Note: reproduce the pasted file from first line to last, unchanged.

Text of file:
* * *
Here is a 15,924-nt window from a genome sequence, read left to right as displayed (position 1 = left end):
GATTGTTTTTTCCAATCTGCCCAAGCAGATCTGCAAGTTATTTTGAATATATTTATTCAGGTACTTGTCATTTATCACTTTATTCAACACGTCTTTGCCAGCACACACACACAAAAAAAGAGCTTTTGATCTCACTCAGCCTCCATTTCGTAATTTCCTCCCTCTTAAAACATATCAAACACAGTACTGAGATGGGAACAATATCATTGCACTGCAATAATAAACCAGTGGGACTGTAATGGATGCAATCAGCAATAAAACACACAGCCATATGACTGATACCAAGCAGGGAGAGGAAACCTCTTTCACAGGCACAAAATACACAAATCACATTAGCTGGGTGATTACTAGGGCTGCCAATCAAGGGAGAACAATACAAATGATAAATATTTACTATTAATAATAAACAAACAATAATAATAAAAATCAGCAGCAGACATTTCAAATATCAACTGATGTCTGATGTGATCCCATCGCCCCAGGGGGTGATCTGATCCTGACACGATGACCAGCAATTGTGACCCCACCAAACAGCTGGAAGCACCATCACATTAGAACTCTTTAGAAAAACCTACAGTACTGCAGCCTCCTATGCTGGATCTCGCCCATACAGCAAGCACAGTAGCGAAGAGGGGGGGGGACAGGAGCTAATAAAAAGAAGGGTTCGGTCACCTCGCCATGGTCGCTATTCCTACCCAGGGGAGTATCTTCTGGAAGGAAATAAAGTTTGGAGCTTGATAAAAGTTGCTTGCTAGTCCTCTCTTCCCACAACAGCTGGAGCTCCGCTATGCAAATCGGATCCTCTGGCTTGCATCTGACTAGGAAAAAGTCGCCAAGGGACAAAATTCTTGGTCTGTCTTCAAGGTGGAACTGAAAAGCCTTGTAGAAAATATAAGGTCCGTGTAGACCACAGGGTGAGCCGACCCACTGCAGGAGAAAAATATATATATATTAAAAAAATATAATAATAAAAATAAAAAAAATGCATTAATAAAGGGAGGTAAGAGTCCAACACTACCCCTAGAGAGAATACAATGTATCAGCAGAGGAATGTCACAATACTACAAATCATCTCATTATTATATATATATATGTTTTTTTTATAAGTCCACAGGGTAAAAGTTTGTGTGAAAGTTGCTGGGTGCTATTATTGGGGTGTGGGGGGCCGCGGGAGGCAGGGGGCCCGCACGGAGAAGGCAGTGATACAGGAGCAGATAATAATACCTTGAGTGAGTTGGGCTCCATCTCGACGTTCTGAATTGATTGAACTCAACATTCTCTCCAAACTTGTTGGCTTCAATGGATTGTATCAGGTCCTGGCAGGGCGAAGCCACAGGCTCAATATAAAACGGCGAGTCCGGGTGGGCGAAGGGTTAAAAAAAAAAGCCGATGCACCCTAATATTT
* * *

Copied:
Here is a 15,924-nt window from a genome sequence, read left to right as displayed (position 1 = left end):
GATTGTTTTTTCCAATCTGCCCAAGCAGATCTGCAAGTTATTTTGAATATATTTATTCAGGTACTTGTCATTTATCACTTTATTCAACACGTCTTTGCCAGCACACACACACAAAAAAAGAGCTTTTGATCTCACTCAGCCTCCATTTCGTAATTTCCTCCCTCTTAAAACATATCAAACACAGTACTGAGATGGGAACAATATCATTGCACTGCAATAATAAACCAGTGGGACTGTAATGGATGCAATCAGCAATAAAACACACAGCCATATGACTGATACCAAGCAGGGAGAGGAAACCTCTTTCACAGGCACAAAATACACAAATCACATTAGCTGGGTGATTACTAGGGCTGCCAATCAAGGGAGAACAATACAAATGATAAATATTTACTATTAATAATAAACAAACAATAATAATAAAAATCAGCAGCAGACATTTCAAATATCAACTGATGTCTGATGTGATCCCATCGCCCCAGGGGGTGATCTGATCCTGACACGATGACCAGCAATTGTGACCCCACCAAACAGCTGGAAGCACCATCACATTAGAACTCTTTAGAAAAACCTACAGTACTGCAGCCTCCTATGCTGGATCTCGCCCATACAGCAAGCACAGTAGCGAAGAGGGGGGGGGACAGGAGCTAATAAAAAGAAGGGTTCGGTCACCTCGCCATGGTCGCTATTCCTACCCAGGGGAGTATCTTCTGGAAGGAAATAAAGTTTGGAGCTTGATAAAAGTTGCTTGCTAGTCCTCTCTTCCCACAACAGCTGGAGCTCCGCTATGCAAATCGGATCCTCTGGCTTGCATCTGACTAGGAAAAAGTCGCCAAGGGACAAAATTCTTGGTCTGTCTTCAAGGTGGAACTGAAAAGCCTTGTAGAAAATATAAGGTCCGTGTAGACCACAGGGTGAGCCGACCCACTGCAGGAGAAAAATATATATATATTAAAAAAATATAATAATAAAAATAAAAAAAATGCATTAATAAAGGGAGGTAAGAGTCCAACACTACCCCTAGAGAGAATACAATGTATCAGCAGAGGAATGTCACAATACTACAAATCATCTCATTATTATATATATATATGTTTTTTTTATAAGTCCACAGGGTAAAAGTTTGTGTGAAAGTTGCTGGGTGCTATTATTGGGGTGTGGGGGGCCGCGGGAGGCAGGGGGCCCGCACGGAGAAGGCAGTGATACAGGAGCAGATAATAATACCTTGAGTGAGTTGGGCTCCATCTCGACGTTCTGAATTGATTGAACTCAACATTCTCTCCAAACTTGTTGGCTTCAATGGATTGTATCAGGTCCTGGCAGGGCGAAGCCACAGGCTCAATATAAAACGGCGAGTCCGGGTGGGCGAAGGGTTAAAAAAAAAAGCCGATGCACCCTAATATTT